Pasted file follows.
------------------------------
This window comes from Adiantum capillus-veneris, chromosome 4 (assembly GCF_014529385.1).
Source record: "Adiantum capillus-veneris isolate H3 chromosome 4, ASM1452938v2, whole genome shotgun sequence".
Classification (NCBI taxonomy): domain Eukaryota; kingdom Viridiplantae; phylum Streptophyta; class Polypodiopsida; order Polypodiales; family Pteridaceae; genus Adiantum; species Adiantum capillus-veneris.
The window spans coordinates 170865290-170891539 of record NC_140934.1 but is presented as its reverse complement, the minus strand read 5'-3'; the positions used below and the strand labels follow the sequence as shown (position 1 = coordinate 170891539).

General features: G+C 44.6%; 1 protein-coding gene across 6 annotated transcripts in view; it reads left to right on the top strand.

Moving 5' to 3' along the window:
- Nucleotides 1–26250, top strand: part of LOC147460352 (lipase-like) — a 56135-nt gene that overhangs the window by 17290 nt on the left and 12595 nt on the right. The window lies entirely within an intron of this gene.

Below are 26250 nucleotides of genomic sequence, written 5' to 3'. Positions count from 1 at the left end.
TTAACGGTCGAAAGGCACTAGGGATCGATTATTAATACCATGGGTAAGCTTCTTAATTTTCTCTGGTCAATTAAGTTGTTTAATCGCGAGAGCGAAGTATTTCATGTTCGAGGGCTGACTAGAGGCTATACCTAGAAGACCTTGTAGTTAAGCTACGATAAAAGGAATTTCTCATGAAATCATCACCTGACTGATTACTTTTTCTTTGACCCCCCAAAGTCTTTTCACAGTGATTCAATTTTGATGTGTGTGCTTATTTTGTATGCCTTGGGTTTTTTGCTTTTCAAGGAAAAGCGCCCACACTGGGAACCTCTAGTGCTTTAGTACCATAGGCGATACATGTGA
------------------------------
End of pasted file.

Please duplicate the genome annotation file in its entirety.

This window comes from Adiantum capillus-veneris, chromosome 4 (assembly GCF_014529385.1).
Source record: "Adiantum capillus-veneris isolate H3 chromosome 4, ASM1452938v2, whole genome shotgun sequence".
Classification (NCBI taxonomy): domain Eukaryota; kingdom Viridiplantae; phylum Streptophyta; class Polypodiopsida; order Polypodiales; family Pteridaceae; genus Adiantum; species Adiantum capillus-veneris.
The window spans coordinates 170865290-170891539 of record NC_140934.1 but is presented as its reverse complement, the minus strand read 5'-3'; the positions used below and the strand labels follow the sequence as shown (position 1 = coordinate 170891539).

General features: G+C 44.6%; 1 protein-coding gene across 6 annotated transcripts in view; it reads left to right on the top strand.

Moving 5' to 3' along the window:
- Nucleotides 1–26250, top strand: part of LOC147460352 (lipase-like) — a 56135-nt gene that overhangs the window by 17290 nt on the left and 12595 nt on the right. The window lies entirely within an intron of this gene.

Below are 26250 nucleotides of genomic sequence, written 5' to 3'. Positions count from 1 at the left end.
TTAACGGTCGAAAGGCACTAGGGATCGATTATTAATACCATGGGTAAGCTTCTTAATTTTCTCTGGTCAATTAAGTTGTTTAATCGCGAGAGCGAAGTATTTCATGTTCGAGGGCTGACTAGAGGCTATACCTAGAAGACCTTGTAGTTAAGCTACGATAAAAGGAATTTCTCATGAAATCATCACCTGACTGATTACTTTTTCTTTGACCCCCCAAAGTCTTTTCACAGTGATTCAATTTTGATGTGTGTGCTTATTTTGTATGCCTTGGGTTTTTTGCTTTTCAAGGAAAAGCGCCCACACTGGGAACCTCTAGTGCTTTAGTACCATAGGCGATACATGTGA